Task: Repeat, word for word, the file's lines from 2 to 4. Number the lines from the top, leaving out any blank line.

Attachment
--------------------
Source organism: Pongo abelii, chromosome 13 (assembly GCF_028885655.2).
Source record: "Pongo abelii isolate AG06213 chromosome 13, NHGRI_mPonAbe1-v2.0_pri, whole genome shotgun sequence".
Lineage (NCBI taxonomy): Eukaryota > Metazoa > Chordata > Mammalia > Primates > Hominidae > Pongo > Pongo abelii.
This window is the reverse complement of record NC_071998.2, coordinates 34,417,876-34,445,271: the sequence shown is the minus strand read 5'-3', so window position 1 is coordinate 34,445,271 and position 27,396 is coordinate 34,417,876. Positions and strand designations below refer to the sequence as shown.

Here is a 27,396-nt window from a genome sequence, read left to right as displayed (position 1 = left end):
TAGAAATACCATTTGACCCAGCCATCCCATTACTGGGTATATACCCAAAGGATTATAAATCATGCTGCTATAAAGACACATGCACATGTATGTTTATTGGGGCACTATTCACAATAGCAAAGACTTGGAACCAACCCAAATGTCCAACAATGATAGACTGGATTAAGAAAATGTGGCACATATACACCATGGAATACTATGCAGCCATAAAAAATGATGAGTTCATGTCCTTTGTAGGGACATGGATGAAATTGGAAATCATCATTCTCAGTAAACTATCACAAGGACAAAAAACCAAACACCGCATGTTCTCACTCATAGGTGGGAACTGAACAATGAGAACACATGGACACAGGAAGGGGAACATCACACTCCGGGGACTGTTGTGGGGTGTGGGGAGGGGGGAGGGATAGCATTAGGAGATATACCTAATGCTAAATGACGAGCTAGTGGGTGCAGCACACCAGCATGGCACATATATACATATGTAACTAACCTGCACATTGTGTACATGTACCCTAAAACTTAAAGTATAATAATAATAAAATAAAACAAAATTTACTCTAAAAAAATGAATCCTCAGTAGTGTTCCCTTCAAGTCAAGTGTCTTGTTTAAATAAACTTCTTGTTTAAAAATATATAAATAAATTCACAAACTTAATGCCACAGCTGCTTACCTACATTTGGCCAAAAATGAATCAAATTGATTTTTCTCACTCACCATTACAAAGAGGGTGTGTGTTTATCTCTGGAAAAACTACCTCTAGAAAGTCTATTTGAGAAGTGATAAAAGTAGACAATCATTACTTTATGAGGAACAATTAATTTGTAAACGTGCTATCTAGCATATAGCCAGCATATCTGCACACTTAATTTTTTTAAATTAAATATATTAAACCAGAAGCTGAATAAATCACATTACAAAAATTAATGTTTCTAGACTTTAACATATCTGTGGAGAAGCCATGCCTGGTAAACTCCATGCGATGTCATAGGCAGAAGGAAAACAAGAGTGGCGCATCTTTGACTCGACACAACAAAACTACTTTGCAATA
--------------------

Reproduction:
Source record: "Pongo abelii isolate AG06213 chromosome 13, NHGRI_mPonAbe1-v2.0_pri, whole genome shotgun sequence".
Lineage (NCBI taxonomy): Eukaryota > Metazoa > Chordata > Mammalia > Primates > Hominidae > Pongo > Pongo abelii.
This window is the reverse complement of record NC_071998.2, coordinates 34,417,876-34,445,271: the sequence shown is the minus strand read 5'-3', so window position 1 is coordinate 34,445,271 and position 27,396 is coordinate 34,417,876. Positions and strand designations below refer to the sequence as shown.